Kent Osborne stars in this unusual film about suicide and a corrupt Hollywood industry. Academy award nominee and brother of Kent, Mark Osborne, insightfully directs this dark comedy. While Mark harbors a unique vision and has a strong visual flair his directing may be a bit sophomoric and unpolished in the last half. Dropping out never takes its self too seriously and that's what saves it in the end. Consider an early scene where a chipmunk eats a branch which falls on Emile's TV wire killing the picture. Emile then proceeds to slit his wrist in a bloody but humorous scene. Believe me it worked. I had the pleasure of meeting the director and star in my film class at Cal State Long Beach and they said is the same Kent's character Emile was the same from "School Ties" just grown up and a lot more troubled. Emile, at the beginning is on the verge of committing suicide when he gets a call from a slow hotel owner, Adam Arkin who offers Emile a night time job. While on the job Emile befriends a fellow colleague and gets him to agree to delivering a suicide tape to his ex girlfriend. This simple act for various reasons escalate and soon this little tape becomes a full on Hollywood production.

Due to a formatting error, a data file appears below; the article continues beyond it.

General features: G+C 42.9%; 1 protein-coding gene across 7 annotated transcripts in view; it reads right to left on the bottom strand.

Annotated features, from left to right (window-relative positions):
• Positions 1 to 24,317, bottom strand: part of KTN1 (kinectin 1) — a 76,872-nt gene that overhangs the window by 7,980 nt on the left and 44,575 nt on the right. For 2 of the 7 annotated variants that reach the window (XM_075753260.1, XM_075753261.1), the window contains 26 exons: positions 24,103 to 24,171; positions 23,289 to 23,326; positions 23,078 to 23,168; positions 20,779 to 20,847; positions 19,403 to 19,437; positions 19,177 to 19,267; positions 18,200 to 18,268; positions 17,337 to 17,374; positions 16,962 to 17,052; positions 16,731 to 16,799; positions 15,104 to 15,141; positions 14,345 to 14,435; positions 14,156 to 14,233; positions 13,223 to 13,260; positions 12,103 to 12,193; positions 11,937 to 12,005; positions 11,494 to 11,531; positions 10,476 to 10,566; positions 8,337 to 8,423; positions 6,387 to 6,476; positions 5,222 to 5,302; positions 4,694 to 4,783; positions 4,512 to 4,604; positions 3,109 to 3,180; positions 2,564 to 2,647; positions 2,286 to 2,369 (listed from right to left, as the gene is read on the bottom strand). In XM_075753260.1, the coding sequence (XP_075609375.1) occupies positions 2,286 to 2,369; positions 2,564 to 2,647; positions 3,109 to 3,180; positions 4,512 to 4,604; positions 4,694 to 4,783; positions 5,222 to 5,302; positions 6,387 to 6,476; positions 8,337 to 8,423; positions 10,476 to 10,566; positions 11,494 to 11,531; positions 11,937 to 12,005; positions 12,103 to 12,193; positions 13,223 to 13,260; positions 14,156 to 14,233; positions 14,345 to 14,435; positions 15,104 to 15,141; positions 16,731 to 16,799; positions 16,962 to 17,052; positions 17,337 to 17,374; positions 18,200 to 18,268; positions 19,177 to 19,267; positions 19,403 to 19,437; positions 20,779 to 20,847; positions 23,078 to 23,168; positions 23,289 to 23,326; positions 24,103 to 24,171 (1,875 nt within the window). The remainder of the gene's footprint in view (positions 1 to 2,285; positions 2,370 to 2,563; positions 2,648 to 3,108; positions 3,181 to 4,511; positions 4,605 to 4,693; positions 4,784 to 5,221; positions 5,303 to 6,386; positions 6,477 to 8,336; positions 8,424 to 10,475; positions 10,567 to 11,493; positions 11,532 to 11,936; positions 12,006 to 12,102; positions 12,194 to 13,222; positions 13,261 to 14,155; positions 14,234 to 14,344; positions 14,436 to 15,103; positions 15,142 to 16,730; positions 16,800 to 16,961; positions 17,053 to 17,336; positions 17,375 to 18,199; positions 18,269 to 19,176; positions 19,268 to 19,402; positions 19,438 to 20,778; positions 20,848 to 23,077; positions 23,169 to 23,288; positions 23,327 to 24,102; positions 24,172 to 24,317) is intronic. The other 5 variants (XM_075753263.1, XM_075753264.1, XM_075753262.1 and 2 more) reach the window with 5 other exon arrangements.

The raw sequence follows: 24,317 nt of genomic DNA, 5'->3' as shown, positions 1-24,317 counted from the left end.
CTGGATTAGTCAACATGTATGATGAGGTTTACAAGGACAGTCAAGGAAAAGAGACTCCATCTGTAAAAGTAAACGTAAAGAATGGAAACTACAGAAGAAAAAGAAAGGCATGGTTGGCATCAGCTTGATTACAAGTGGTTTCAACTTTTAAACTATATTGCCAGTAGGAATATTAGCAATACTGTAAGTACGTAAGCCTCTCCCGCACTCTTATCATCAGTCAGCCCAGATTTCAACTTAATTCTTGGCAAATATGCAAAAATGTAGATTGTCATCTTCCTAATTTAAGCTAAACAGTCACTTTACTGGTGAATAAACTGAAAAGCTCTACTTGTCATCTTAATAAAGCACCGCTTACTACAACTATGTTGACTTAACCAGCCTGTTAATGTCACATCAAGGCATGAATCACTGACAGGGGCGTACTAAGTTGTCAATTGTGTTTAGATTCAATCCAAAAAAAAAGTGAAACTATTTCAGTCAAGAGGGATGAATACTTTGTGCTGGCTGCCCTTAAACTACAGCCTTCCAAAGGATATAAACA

The goal of the movie, I think, was to show a dark and complex world of Emile in the early scenes. The colors are darker in these early scenes and they are juxtaposed with vibrant dream sequences where the look remarkable. Then as his death wish becomes more and more publicized and the crew for his documentary becomes exponentially larger the feel of the picture is purposefully that of a rushed and insincere Hollywood picture. There are some great cameos from John Stamos who plays a porno editor looking to make it big, and Katie Segal as a promiscuous barfly. The supporting cast from Second City vet David Koechner, and Vince Vieluf find a nice comic tone. The final product of "Dropping Out" lands somewhere in between Capra's Meet John Doe and Robert Altman's "The Player," but never manages to gel into a great picture, it held back its political criticisms. The message "Dropping Out" could have been a much more sharp and merciless satire, which could have made its impact better. I would still give "Dropping Out" a hearty recommendation despite its minor shortcomings. I'd give this film an 8 out of 10. This would make a decent rental if it comes out any time soon.